This is a guest post from Prasad Krishna from HTC Global Services. If you have an idea for a blog post or tutorial that you think would benefit the Automation Anywhere developer community, let us know at email@example.com.
Author and speaker Tony Robbins was once quoted as saying “Success Leaves Clues”. While Robbins was primarily referring to the study of successful and happy individuals that we may come across in our personal and professional lives to understand their habits and techniques, his statement is also applicable to the development and implementation of automation solutions. What do successful intelligent document processing (IDP) implementations have in common? How can you take the most optimal path to recognizing our target ROI by learning from the lessons, challenges, and mistakes of others?
In this blog post, I want to dive into some of the key things to “know” for finding success in your IQ Bot implementation. By leveraging some of these lessons learned/gotchas, hopefully, other Automation Anywhere customers and partners can work as efficiently as possible at realizing their RPA and IQ Bot goals.
It’s critically important – as you dive into your intelligent document processing journey – that you know exactly what you want to solve for. Familiarize yourself with not only the documents that are being targeted for processing but also the business process that surrounds those documents. “Once a human has received this form (invoice/PO/insurance claim, etc), what happens next in the process? What data do they care about? Where does the image need to be stored“. The more you can ask questions to understand and document the process, the more effective you can be at creating automations to meet the needs of your organization. A successful IQ Bot implementation isn’t just effectively performing an optical character recognition (OCR) on a form, it often includes the acquisition of documents, processing of documents, storage of documents, validation of extracted data, and typically the processing of transactions that the received documents were intended to trigger (payment, account rollover, completion of an outstanding business process, etc).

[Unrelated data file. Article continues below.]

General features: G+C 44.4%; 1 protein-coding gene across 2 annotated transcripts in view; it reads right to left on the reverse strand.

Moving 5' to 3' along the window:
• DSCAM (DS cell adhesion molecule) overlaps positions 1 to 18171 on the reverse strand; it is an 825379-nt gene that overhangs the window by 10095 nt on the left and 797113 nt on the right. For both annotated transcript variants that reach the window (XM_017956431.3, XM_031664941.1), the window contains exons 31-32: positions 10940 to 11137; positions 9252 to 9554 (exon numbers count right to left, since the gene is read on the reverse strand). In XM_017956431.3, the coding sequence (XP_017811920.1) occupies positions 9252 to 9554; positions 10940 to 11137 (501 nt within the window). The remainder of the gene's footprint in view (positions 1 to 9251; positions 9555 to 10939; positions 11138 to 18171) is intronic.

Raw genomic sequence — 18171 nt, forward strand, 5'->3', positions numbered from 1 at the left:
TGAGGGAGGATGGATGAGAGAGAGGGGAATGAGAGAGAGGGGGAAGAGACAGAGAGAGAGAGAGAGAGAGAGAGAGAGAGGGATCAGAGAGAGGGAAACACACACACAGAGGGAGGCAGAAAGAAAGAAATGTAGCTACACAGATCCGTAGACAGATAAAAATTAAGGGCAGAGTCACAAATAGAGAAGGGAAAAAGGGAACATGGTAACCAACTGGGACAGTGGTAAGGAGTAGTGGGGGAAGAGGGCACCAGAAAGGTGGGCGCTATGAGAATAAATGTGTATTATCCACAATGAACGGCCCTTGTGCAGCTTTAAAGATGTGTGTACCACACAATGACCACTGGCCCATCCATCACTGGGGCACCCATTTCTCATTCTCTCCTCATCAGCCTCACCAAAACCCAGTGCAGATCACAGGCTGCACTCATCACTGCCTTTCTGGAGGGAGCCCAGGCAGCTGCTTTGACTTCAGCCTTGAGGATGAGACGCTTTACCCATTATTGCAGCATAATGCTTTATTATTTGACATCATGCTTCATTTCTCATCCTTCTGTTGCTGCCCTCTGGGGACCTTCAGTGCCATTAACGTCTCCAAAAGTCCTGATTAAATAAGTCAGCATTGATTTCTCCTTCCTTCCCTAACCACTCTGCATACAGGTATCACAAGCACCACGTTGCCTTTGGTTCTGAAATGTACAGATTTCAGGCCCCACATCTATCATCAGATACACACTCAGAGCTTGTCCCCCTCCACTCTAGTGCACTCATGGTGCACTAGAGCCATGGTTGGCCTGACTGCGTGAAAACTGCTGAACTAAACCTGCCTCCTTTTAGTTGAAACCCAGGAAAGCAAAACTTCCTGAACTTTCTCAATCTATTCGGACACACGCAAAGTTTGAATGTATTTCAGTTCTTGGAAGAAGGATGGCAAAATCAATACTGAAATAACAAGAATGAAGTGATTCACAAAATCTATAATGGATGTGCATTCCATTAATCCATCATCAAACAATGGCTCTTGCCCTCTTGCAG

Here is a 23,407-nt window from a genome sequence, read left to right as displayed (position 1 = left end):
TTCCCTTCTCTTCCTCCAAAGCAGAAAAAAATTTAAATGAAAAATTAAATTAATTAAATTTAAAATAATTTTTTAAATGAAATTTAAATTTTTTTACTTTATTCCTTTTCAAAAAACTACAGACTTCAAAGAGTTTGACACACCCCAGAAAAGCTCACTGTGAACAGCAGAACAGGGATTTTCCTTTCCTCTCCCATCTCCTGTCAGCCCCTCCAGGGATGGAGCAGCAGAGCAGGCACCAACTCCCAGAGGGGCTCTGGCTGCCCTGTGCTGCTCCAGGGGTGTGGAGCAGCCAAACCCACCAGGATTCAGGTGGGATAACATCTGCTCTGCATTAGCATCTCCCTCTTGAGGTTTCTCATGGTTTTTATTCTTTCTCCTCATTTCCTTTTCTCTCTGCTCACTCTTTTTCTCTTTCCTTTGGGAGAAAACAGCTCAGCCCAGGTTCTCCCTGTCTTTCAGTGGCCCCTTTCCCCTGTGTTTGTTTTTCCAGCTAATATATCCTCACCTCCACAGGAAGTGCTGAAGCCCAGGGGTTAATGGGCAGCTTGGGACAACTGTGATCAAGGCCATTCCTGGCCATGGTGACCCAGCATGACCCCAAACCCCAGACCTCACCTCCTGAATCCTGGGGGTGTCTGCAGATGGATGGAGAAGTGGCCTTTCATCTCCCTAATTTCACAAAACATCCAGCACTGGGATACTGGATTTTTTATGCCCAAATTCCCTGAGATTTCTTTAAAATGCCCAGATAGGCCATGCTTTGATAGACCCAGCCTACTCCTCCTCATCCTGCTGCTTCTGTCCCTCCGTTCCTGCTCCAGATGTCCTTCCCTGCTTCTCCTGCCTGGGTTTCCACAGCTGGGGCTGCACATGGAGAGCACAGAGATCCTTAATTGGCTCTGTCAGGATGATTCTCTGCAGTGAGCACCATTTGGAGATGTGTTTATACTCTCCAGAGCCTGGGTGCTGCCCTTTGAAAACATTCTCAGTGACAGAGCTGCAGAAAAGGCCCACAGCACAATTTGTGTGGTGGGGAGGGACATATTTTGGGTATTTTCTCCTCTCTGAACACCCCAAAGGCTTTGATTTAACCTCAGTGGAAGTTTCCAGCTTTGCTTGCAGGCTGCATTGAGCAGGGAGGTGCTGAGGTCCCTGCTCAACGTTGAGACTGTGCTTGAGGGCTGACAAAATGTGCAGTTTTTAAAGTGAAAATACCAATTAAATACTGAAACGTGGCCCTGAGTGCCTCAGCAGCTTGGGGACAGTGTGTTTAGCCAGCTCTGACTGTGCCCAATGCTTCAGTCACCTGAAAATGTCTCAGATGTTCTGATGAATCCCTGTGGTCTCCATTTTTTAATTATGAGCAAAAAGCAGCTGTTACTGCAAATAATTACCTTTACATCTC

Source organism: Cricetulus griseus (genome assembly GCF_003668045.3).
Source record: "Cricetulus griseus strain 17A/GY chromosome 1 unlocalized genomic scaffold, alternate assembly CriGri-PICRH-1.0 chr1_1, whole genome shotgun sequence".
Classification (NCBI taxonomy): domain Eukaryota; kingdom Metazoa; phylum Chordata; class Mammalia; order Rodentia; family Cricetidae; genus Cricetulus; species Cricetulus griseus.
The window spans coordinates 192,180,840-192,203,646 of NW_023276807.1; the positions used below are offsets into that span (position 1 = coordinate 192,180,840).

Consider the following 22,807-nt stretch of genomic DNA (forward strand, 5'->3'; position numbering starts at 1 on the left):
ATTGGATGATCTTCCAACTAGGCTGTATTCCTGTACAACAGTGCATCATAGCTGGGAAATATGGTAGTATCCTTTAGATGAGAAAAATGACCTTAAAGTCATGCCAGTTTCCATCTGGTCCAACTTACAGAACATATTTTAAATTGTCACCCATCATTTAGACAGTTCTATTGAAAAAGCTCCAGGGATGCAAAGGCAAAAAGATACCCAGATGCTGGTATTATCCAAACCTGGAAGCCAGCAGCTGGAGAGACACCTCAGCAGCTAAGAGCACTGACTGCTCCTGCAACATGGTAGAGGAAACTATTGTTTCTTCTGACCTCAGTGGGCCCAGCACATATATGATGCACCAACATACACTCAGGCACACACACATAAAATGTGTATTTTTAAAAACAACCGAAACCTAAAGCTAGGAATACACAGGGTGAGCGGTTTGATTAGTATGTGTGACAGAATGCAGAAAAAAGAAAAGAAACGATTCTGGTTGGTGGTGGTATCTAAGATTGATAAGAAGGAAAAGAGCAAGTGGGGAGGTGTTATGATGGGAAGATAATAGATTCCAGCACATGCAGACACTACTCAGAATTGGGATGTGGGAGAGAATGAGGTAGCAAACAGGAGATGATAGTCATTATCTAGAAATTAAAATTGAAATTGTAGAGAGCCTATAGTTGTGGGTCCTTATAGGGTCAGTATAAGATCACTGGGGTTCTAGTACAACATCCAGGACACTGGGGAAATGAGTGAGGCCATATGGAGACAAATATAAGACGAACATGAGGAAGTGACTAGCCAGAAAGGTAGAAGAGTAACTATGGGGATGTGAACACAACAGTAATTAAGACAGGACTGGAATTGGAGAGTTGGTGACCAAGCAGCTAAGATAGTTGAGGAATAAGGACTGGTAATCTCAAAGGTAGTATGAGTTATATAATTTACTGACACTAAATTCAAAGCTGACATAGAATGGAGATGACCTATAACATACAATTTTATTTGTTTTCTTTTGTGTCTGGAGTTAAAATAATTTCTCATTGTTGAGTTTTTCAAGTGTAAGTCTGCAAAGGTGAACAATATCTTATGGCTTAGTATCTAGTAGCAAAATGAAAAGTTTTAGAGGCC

Given that the topic of this blog post is all about IDP, it should be obvious that you’ll need a good amount of sample documents for the training and subsequent validation of your IQ Bot learning instance(s). For the training itself, review the documents targeted to select images that appear to be most representative of the document type as a whole. For example, if you’re creating a learning instance to process invoices – identify the most common invoices that are received – and specifically note the channels of which they are most likely to arrive. (where channel is defined as email, fax, paper mail that is scanned, etc). This is critically important as the training of an IQ Bot learning instance should take place against the image types/qualities that the learning instance is most likely to see in production.
Initially, this will likely mean starting with the 2-3 document types that are MOST commonly seen document types and can expand from there as the documents are thoroughly tested and moved into production.
Testing is another huge point not to be missed here. Once learning instances have been created – test, test, and test some more with REAL images which are representative of the document type in question. Don’t just fake images and assume that this will work perfectly fine. Use as many real production images for your training, validation, and testing as possible. In this way, your Automation 360 bot can be as prepared as possible for the image/document types that it should see in real production scenarios.